In his 18-year career, Smith pitched for the Cubs, the Red Sox, the Cardinals, the Yankees, the Orioles, the Angels, the Reds and the Expos. He threw 1289.1 innings. All but six were as a reliever.

Smith finished with a 3.03 ERA and 1.25 WHIP.

Smith saved 478 games.

In his 1289.1 innings pitched, Smith yielded only 89 home runs.

Smith made seven All-Star teams

Smith was 1st in saves in 1983 (29) 1991 (47) 1992 (43) and 1994 (33)

One can make a case that Lee Smith belongs in the Hall of Fame. It is a much easier case to make than the one for Harold Baines.


The election of Baines to the Hall of Fame evokes the following question. What is the impact of the Baines election upon future of Hall voting?

These individuals were on the ballot that was evaluated and voted upon by the Today’s Game Era Committee. The votes each received are listed next to the name of each. Vote totals below 5 were not provided:

Lee Smith (16)

Harold Baines (12)

Lou Piniella (11)

Albert Belle (5 or lower)

Joe Carter (5 or lower)

Will Clark (5 or lower)

Orel Hershiser (5 or lower)

Davey Johnson (5 or lower)

Charlie Manuel (5 or lower)

George Steinbrenner (5 or lower)

Belle hit .295 in his 12-year career. He hit 381 home runs. He had seasons of 50, 49, and 48 homers. He had a season with 52 doubles. He had seasons with 148, 129 and 126 RBI.

In comparison with Baines for example, you get my point. But Albert Belle is not a Hall of Fame player in my estimation. And I loved watching Albert Belle hit.

Why were Baines and Belle even on a ballot for the Hall when the BBWAA didn’t vote them in during the normal voting process? Why are there Committees that “water down” the efforts of the BBWAA Hall of Fame voters? Well, to be sure, that’s the question those voters are asking.

Why do we have special Committees to elect players that weren’t elected by the recognized group of baseball writers?


In January, 2013 it was announced that nobody was elected to the Hall of Fame by the BBWAA.


In 1996 nobody was elected to the Hall of Fame by the BBWAA.


However, Veterans Committees saved the day. In both years they elected members to the Hall.

How can the Hall of Fame continue to exist if the BBWAA doesn’t elect any new members? How can the Hall of Fame get fans to continue to visit the Museum if players aren’t voted into the Hall? How can the Hall of Fame sustain itself financially without new members?

With the emergence of veteran’s committees, we should likely have an annual inductee or two. All the bases are covered. There are committees to review the pre-integration era (1871-1946), the golden era (1947-1972), and the expansion and modern era of 1973 and beyond, probably insuring a steady flow of inductees. And a steady flow of revenue and publicity for the Hall of Fame without interruption.


I was at the Winter Meetings when Smith and Baines were announced as new members to be inducted to the Hall of Fame. The response of those in the media room was swift and probably predictable. Many people I spoke with have a BBWAA vote for the Hall of Fame. I don’t.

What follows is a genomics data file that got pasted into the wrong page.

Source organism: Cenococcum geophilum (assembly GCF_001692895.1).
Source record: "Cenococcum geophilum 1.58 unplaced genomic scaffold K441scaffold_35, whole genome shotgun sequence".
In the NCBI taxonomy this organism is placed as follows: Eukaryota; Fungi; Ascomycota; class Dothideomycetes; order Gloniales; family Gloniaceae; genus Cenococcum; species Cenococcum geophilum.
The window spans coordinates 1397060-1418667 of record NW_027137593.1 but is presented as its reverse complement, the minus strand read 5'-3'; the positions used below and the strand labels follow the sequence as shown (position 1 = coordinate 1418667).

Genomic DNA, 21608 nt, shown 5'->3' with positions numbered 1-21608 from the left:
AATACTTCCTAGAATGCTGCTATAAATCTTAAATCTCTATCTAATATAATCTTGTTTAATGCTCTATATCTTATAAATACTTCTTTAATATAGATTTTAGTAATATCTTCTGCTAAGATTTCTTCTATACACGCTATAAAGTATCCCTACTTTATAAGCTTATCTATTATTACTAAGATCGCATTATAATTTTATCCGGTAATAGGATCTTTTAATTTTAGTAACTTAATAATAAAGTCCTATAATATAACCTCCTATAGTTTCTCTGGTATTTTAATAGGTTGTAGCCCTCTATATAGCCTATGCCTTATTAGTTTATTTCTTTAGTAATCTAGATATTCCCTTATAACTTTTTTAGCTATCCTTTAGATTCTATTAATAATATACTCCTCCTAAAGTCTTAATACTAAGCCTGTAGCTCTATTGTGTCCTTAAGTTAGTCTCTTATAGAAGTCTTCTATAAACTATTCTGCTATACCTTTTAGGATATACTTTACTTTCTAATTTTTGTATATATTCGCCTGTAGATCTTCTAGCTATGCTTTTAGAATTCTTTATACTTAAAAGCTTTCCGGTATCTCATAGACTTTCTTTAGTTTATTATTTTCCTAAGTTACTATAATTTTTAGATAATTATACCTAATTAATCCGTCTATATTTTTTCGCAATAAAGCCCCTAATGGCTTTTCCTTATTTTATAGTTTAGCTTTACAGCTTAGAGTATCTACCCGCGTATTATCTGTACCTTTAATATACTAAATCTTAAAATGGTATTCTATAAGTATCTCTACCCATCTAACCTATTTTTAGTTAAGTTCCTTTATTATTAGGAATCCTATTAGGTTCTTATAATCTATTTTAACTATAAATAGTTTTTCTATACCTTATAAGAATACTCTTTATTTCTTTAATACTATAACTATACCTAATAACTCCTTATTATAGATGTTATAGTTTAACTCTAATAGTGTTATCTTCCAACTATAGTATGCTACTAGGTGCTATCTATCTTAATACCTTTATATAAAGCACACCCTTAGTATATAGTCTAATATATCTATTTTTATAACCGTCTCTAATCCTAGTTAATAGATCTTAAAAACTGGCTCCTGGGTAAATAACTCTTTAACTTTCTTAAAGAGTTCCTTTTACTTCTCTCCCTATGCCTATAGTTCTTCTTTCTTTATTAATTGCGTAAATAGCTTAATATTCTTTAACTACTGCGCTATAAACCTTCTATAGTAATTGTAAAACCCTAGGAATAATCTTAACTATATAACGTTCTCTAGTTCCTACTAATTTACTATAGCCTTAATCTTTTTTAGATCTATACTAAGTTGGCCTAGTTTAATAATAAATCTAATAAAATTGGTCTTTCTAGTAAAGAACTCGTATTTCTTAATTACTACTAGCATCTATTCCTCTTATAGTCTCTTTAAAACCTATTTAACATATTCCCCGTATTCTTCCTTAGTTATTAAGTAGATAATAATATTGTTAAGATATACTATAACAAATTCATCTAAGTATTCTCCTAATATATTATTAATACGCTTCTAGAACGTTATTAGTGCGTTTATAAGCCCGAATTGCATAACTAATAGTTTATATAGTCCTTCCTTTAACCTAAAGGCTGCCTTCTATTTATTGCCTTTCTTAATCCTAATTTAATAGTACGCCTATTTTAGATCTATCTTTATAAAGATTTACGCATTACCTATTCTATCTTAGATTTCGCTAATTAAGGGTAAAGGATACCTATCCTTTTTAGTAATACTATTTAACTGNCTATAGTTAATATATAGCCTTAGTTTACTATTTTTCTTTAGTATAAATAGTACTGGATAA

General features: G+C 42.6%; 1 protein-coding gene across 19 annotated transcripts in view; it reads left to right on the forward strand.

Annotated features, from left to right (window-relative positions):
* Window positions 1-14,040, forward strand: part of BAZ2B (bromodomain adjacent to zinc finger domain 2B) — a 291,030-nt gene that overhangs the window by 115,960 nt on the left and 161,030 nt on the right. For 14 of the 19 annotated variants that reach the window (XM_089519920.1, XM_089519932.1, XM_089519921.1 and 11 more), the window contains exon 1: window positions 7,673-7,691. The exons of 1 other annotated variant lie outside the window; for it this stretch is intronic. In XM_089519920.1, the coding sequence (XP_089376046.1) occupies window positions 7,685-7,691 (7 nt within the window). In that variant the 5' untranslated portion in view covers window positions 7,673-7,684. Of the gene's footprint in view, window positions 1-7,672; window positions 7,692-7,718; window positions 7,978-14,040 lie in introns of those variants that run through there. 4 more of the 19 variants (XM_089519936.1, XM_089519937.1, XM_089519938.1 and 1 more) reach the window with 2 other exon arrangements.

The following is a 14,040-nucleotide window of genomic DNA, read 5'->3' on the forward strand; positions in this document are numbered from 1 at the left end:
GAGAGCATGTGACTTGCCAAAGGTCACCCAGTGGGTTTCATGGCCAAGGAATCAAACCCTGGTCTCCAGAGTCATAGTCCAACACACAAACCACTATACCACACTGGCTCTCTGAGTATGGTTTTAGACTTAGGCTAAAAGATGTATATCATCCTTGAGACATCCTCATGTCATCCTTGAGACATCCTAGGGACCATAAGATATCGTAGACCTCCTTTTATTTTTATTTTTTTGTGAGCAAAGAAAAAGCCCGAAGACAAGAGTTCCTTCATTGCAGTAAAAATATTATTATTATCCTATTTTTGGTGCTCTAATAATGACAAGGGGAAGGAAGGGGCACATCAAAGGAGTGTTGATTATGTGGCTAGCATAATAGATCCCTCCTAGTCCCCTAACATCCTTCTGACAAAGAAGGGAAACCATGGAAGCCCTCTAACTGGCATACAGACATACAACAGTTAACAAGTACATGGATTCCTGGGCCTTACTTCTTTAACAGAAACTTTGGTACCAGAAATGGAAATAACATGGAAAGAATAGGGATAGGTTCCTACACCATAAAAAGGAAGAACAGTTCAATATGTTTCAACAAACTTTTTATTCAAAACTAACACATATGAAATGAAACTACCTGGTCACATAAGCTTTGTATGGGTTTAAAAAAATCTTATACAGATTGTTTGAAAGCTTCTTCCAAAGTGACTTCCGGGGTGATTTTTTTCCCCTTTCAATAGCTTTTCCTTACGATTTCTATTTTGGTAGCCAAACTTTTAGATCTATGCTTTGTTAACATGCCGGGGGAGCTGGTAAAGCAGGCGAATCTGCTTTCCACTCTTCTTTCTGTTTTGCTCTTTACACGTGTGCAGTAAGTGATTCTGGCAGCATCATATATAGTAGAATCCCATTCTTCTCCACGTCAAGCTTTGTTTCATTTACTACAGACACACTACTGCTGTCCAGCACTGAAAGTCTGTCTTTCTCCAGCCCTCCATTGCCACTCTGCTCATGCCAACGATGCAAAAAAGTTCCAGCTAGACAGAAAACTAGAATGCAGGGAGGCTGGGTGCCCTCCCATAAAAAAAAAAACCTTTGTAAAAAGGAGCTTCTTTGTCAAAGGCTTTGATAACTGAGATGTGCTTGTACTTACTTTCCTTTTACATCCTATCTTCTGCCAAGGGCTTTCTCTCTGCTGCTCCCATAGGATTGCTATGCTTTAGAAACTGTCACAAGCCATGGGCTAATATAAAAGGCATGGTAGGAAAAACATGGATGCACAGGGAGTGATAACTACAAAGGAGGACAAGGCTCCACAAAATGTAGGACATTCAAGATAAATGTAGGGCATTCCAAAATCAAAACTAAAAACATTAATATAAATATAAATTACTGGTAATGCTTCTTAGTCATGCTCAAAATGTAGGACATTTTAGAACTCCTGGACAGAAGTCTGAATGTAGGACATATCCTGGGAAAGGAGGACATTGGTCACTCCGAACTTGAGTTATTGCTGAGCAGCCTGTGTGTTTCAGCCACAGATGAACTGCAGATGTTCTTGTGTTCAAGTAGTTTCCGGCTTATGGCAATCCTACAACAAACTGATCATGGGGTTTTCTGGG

Most baseball writers asked the same question. If Baines was dropped off the ballot because he couldn’t garner more than 6.1% of the vote in any year, how is he deemed to be worthy of the Hall by a committee of 16?

Good question.

Here’s two other questions asked throughout the Media Workroom at the Winter Meetings. How could Baines not be elected by a Today’s Game Era Committee that includes his former owner and manager with the White Sox?  Weren’t those two members of the committee (Reinsdorf and La Russa) even a bit conflicted in their interest?

Good questions.

Isn’t the entire reputation of the Hall of Fame compromised by the induction of a player like Harold Baines?

Good question.

I have nothing against Harold Baines. I think Harold Baines was a very good baseball player. He was a solid hitter. He could help his team win games with his bat.

I spent 27 years living and working in Chicago. I am a huge fan of Jerry Reinsdorf and Harold Baines. I understand why White Sox fans are probably pleased and excited. But the ultimate question remains.

Is Harold Baines a Hall of Famer?

Good question.

In my opinion? No.

Next Week: A re-run of my article about the Hall of Fame in general.


Note: I will be away from the site for a couple of weeks recharging my batteries. When I return it will be time for the new edition of the SHORT HOPS podcast powered now by Host Doug Hall will join me on our renewed, revamped and rejuvenated SHORT HOPS podcast. It will include everything baseball-including fantasy baseball. I will be offering my fantasy opinions and answer questions regarding fantasy baseball exclusively on SHORT HOPS.

Watch for the roll out date of the first edition of the new SHORT HOPS podcast on my Twitter feed, the Clubhouse Corner and Short Hops Twitter feeds.

Follow me on Twitter @Bernie Pleskoff

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About the author

Bernie Pleskoff

Bernie Pleskoff

Bernie Pleskoff is a former professional scout for the Houston Astros and Seattle Mariners. Bernie's work has been featured on MLB Pipeline, and FanRag Sports, among others. You can follow Bernie Pleskoff on Twitter @BerniePleskoff